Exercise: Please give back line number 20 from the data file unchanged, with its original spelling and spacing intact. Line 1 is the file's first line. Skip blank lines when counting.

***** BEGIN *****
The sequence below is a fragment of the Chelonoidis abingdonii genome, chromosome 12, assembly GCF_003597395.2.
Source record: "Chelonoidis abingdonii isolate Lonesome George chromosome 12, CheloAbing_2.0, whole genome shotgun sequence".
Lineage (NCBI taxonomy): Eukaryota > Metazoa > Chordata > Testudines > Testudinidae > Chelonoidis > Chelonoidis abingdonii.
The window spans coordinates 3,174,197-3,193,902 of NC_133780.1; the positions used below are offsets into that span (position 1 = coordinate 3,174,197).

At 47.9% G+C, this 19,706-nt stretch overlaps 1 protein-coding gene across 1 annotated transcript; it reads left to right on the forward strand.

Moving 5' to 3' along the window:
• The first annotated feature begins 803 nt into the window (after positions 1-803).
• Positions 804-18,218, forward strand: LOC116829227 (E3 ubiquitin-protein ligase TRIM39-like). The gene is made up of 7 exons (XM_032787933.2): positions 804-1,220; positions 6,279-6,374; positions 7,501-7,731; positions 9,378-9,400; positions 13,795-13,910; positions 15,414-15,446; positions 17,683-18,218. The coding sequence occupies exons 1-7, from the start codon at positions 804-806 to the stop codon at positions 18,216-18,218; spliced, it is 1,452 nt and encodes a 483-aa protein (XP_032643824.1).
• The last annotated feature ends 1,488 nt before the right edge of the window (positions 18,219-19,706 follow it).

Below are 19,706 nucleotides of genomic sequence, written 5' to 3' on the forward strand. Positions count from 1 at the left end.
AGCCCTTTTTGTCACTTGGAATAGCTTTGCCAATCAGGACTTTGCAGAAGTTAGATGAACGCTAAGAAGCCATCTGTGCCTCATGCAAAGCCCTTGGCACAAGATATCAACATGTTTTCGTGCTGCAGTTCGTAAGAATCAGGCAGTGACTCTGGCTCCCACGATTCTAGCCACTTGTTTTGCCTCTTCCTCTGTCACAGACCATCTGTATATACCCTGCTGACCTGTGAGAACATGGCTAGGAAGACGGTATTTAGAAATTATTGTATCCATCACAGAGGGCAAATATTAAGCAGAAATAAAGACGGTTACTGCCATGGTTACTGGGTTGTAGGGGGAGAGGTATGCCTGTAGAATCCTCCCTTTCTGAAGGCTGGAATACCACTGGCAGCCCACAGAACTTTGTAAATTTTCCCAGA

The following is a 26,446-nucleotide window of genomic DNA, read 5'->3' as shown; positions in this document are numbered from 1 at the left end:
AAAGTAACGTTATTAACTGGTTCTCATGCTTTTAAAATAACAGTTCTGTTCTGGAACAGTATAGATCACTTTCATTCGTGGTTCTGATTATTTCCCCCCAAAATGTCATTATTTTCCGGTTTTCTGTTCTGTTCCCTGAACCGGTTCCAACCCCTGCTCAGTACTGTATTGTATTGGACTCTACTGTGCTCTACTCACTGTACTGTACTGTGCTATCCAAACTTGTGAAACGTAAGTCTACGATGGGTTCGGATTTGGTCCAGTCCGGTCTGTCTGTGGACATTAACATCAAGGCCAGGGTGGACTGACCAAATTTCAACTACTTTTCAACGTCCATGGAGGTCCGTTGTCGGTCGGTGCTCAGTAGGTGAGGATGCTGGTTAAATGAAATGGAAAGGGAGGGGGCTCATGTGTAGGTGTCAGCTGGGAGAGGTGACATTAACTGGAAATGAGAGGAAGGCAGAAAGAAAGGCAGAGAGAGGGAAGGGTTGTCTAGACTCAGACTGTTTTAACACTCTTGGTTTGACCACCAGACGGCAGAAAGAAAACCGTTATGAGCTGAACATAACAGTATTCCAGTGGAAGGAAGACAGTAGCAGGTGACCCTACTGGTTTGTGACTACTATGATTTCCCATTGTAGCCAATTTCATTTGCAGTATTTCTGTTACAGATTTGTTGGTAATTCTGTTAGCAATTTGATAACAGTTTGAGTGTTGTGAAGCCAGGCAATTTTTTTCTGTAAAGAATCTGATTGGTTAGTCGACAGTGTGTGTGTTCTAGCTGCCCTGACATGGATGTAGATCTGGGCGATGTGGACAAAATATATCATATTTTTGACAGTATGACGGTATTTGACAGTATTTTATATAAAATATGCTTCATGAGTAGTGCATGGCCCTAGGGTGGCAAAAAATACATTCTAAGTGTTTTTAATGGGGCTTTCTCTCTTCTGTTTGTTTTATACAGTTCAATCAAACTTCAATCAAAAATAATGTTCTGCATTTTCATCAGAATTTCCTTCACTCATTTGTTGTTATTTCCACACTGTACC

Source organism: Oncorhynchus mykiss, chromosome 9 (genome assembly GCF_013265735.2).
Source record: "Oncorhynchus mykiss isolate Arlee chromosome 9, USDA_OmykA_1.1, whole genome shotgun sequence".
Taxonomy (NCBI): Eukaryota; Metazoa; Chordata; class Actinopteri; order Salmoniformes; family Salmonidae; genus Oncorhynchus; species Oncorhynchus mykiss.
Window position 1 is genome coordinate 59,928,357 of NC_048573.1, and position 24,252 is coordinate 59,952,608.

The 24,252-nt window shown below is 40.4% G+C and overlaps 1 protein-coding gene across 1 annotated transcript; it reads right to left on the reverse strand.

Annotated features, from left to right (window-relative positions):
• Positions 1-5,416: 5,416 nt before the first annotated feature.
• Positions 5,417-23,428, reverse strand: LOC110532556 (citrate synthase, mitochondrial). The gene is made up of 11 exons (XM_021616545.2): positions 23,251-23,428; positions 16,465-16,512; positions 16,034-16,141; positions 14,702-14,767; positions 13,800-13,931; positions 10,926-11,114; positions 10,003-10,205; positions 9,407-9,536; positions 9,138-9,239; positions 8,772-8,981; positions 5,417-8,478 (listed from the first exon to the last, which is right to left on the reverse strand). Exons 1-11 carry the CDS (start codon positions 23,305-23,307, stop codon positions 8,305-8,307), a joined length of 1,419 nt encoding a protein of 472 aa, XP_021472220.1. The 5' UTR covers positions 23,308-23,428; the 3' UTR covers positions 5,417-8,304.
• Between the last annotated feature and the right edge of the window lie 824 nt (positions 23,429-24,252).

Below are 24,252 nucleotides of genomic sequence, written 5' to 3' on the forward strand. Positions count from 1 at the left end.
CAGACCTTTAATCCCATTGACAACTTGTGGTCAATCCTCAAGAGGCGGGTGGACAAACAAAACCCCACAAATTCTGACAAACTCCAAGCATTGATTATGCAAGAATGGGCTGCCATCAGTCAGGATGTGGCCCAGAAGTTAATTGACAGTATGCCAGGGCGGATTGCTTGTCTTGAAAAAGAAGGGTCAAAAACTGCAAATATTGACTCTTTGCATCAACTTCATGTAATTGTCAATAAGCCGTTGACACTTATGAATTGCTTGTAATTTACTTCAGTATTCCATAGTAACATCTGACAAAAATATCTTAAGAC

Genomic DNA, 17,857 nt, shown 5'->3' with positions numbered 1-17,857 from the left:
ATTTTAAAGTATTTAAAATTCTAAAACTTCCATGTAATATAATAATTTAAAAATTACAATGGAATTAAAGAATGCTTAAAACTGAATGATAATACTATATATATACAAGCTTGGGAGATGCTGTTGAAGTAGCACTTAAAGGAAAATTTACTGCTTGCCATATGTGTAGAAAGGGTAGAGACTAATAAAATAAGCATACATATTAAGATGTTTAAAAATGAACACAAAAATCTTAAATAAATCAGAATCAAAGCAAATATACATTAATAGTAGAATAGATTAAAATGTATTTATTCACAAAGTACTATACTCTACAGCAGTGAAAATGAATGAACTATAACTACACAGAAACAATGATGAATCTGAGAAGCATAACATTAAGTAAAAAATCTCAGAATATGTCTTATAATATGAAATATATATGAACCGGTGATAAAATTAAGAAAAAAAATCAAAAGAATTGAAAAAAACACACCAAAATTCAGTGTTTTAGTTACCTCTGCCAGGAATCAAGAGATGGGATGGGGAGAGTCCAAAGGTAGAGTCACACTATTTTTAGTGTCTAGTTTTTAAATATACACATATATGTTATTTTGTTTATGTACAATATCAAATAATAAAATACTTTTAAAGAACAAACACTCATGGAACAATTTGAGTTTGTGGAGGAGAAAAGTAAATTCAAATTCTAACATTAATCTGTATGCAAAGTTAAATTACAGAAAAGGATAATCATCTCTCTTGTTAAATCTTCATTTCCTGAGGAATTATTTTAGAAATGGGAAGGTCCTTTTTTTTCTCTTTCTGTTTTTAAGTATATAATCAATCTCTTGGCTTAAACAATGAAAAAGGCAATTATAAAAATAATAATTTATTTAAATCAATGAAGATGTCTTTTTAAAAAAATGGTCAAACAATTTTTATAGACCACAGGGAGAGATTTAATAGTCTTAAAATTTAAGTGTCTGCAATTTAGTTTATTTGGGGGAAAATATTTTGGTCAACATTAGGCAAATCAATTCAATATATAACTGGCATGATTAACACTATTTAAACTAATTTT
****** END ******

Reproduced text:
• Positions 1-5,416: 5,416 nt before the first annotated feature.